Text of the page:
When built properly, retaining walls have the potential to last hundreds of years.  Investing in the proper materials and taking the time to build it right will mean all the difference between a retaining wall that lasts and a retaining wall that fails.

Cornerstone Retaining Walls, Inc. is committed to building retaining walls that will last a lifetime.  To view pictures of projects or to get more information, log on to www. Colorado-Retaining-Walls.com or call Clint at 303-564-4175.

Retaining Wall Cost Considerations

Friday, June 11th, 2010


© Clint Pino, Cornerstone Retaining Walls, Inc.

“How much does a retaining wall cost?”  It’s a question I get asked often, but there’s no cut and dried answer.  Due to the fact that there are so many variables in retaining wall construction, it is impossible to quote a “one size fits all” price.  Every situation is unique and every retaining wall is different.

Let’s take a look at the various factors that determine what a retaining wall will cost.

Materials

Some of the most popular materials used to build retaining walls are timber, modular block and natural stone.  Each varies greatly in price, depending on the size, the style, and the source or the manufacturer.  One thing to keep in mind is that – while one material may be cheaper than the others – it may actually cost more in labor to install.

Most retaining walls require the use of drain pipes and backfill materials, such as crushed rock or gravel.  In certain situations, soil may need to be brought in.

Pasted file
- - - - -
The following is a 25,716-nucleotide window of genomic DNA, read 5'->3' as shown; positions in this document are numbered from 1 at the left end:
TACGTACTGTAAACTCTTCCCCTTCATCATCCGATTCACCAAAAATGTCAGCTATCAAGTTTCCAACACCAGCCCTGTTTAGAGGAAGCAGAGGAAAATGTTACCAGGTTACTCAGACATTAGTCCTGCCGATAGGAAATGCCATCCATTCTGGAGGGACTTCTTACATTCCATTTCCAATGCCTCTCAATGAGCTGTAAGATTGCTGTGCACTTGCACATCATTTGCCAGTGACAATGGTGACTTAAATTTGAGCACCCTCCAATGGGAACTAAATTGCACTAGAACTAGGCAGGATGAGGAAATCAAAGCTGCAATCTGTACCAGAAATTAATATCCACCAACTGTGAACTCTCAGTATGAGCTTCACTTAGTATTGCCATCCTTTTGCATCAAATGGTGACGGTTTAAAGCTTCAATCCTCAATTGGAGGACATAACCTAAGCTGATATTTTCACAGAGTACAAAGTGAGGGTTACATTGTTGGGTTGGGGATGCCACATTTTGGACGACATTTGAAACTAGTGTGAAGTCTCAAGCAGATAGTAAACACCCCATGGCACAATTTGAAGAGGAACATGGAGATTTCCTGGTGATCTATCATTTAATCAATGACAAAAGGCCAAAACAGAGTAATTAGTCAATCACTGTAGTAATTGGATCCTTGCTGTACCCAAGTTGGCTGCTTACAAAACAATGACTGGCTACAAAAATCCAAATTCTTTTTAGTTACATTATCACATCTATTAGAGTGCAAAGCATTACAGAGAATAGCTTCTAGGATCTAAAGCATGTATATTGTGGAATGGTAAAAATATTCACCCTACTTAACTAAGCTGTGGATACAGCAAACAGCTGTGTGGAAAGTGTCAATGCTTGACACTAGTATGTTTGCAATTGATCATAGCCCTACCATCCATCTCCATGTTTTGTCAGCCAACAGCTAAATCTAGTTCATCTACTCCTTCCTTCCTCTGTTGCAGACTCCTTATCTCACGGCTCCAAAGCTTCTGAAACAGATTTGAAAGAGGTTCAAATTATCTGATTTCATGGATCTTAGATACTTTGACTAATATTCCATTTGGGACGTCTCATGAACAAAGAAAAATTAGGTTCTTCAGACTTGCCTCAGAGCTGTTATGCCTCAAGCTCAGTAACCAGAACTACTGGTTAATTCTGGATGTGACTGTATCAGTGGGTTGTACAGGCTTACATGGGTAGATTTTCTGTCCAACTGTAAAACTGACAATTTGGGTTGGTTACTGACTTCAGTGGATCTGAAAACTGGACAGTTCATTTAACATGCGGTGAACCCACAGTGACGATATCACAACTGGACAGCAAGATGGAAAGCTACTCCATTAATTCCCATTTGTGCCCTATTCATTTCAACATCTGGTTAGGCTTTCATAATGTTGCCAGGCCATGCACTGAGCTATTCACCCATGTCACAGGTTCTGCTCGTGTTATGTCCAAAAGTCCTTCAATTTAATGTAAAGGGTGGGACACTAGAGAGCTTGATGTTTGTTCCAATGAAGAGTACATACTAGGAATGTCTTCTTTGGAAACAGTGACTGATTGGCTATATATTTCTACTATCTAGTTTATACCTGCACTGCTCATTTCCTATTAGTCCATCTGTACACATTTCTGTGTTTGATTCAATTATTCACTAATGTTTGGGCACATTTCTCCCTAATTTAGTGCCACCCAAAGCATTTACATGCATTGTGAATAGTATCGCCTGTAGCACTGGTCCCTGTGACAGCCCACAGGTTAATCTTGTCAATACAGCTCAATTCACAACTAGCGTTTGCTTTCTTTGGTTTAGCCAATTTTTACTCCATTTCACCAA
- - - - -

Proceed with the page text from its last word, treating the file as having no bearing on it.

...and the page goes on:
Grid or tiebacks should be utilized in retaining walls taller than 3 feet to add stability and strength.  Cement, glue, clips, pins or nails may be also needed for added reinforcement.

Machinery and Labor Costs

Excavation – Most retaining walls will require some sort of excavation, either by hand or by machine.  A trench needs to be dug in order to bury the first course of the wall below ground level.  For tall retaining walls, additional courses may need to be buried to help keep the wall stable and secure.  Those walls will require more extensive excavation.

Compaction – Every so often, the backfill of the retaining wall needs to be compacted.  This stabilizes the wall and helps prevent it from shifting.  Compaction is best done with a machine called a compactor.

Labor – As a general rule, natural stone retaining walls cost more to build than timber and modular block walls.  This is due to the time and effort it takes to fit random pieces of stone together and properly set back the wall.  Modular block takes less time as the block is manufactured to fit together and the set back is often built in.

Other Cost Considerations

Tiered retaining walls or walls that integrate pillars, steps or curves will incur higher labor costs because they are more time intensive to build.

Building permits may be required by your city or county.  Certain circumstances, such as a wall exceeding a certain height or a retaining wall designed to support a driveway, may require engineering.

Access also needs to be taken into consideration.  A building site where materials can easily be delivered and moved around by machinery will cost less than a site where materials need to be transported in with a wheelbarrow.

Retaining Wall Cost Quote

The cost of a retaining wall is quoted by the square foot.  When all the above factors are taken into consideration, the average range is anywhere from $25.00 – $35.00 a square foot.